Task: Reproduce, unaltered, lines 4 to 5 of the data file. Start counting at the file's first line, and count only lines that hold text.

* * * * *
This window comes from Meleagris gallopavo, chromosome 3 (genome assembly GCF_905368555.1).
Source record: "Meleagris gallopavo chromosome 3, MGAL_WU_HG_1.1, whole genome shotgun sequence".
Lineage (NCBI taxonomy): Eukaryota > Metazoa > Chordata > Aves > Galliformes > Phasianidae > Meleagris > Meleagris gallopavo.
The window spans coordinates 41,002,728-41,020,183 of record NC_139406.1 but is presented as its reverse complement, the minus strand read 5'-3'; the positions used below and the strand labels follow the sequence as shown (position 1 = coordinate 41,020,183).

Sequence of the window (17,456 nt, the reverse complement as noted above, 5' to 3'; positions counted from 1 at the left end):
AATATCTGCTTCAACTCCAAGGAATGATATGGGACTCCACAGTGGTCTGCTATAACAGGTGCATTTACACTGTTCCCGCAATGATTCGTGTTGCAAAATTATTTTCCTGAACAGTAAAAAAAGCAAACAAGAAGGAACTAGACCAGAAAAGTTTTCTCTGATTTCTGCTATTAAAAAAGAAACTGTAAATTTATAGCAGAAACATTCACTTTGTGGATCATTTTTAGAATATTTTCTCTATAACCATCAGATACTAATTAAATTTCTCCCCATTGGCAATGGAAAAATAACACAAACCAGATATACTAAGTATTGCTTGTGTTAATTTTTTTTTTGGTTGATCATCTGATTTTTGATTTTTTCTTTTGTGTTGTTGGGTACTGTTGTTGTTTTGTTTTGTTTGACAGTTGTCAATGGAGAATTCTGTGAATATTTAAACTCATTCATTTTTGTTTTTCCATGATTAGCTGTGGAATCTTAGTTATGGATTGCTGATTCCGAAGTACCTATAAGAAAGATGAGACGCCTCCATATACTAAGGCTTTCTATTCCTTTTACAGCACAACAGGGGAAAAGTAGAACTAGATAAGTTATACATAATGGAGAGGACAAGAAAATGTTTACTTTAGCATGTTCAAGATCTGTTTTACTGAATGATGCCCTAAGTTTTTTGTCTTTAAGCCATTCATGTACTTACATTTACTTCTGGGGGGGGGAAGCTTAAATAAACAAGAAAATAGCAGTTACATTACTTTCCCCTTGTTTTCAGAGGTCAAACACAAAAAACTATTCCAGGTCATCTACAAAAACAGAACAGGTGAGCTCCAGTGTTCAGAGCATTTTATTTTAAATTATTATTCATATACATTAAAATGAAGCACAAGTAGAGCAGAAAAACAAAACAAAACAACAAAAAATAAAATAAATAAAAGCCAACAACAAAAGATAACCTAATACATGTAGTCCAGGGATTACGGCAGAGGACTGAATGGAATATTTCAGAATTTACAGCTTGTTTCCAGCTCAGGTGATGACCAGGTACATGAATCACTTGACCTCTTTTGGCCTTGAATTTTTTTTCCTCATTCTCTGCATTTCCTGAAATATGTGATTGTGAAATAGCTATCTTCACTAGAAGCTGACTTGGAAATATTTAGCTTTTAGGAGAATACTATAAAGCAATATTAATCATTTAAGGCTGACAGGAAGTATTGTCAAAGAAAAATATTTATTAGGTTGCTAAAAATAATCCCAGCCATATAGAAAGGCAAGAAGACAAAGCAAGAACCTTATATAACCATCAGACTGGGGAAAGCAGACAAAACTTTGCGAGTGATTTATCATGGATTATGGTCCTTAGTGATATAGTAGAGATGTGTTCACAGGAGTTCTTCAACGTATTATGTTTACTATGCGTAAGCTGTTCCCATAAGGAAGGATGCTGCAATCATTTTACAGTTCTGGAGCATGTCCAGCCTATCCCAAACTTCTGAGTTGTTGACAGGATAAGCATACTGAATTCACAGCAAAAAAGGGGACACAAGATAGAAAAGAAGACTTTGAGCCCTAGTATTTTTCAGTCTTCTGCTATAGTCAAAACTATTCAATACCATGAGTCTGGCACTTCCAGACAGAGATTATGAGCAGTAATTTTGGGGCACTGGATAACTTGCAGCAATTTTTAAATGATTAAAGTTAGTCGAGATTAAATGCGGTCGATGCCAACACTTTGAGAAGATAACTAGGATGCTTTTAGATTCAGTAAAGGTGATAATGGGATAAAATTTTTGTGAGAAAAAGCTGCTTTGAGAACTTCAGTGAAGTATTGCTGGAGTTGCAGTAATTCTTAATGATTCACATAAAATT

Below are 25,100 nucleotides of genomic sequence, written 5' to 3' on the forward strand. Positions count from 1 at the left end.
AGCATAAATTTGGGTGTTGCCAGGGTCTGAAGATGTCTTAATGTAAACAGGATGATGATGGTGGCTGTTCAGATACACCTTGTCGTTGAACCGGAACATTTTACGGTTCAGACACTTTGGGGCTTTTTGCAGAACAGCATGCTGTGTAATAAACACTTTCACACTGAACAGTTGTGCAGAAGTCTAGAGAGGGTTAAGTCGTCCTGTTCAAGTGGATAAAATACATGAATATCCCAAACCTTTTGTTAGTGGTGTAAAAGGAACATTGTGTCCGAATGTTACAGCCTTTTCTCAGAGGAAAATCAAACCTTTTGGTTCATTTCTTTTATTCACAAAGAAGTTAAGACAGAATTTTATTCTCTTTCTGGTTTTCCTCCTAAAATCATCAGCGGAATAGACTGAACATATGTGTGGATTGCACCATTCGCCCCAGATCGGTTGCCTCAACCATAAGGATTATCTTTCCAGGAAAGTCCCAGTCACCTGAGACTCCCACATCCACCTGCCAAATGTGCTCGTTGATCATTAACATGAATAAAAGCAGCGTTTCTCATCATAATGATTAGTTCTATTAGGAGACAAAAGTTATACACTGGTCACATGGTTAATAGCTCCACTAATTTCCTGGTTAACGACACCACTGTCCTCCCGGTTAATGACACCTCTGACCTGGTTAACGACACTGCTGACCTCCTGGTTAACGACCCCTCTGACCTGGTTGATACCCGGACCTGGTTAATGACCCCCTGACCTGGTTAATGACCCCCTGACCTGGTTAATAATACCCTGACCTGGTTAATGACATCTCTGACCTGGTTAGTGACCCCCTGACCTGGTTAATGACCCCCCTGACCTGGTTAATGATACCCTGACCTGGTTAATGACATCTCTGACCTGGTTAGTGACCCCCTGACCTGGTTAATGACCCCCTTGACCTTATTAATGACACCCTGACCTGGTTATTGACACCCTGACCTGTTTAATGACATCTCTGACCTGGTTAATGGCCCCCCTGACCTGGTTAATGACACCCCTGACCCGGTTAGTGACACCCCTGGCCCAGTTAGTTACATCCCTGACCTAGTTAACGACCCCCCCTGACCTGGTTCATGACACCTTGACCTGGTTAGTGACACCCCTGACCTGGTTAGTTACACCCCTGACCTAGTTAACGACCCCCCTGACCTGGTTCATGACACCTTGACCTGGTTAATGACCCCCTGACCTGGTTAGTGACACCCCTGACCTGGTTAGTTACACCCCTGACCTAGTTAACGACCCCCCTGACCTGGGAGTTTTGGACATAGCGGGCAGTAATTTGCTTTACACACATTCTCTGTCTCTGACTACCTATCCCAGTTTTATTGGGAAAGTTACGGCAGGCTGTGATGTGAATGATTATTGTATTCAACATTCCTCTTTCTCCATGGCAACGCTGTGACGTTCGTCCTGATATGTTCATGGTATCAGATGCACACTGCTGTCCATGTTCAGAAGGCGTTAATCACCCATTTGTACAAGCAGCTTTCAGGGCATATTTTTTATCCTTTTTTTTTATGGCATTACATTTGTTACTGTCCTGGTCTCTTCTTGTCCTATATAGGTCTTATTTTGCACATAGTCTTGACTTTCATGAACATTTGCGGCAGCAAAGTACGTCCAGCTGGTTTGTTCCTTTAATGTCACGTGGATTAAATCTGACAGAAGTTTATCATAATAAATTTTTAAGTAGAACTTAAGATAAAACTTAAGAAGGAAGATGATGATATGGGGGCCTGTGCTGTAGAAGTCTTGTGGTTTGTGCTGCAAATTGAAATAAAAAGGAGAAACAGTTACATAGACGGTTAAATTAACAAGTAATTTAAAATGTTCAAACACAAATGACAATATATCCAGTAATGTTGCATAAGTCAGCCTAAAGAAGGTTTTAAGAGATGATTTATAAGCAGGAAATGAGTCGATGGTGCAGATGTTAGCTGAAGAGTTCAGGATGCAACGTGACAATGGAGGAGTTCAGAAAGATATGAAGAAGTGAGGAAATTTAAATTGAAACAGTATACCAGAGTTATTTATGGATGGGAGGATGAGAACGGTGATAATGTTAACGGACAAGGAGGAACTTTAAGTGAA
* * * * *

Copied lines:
The window spans coordinates 41,002,728-41,020,183 of record NC_139406.1 but is presented as its reverse complement, the minus strand read 5'-3'; the positions used below and the strand labels follow the sequence as shown (position 1 = coordinate 41,020,183).

Sequence of the window (17,456 nt, the reverse complement as noted above, 5' to 3'; positions counted from 1 at the left end):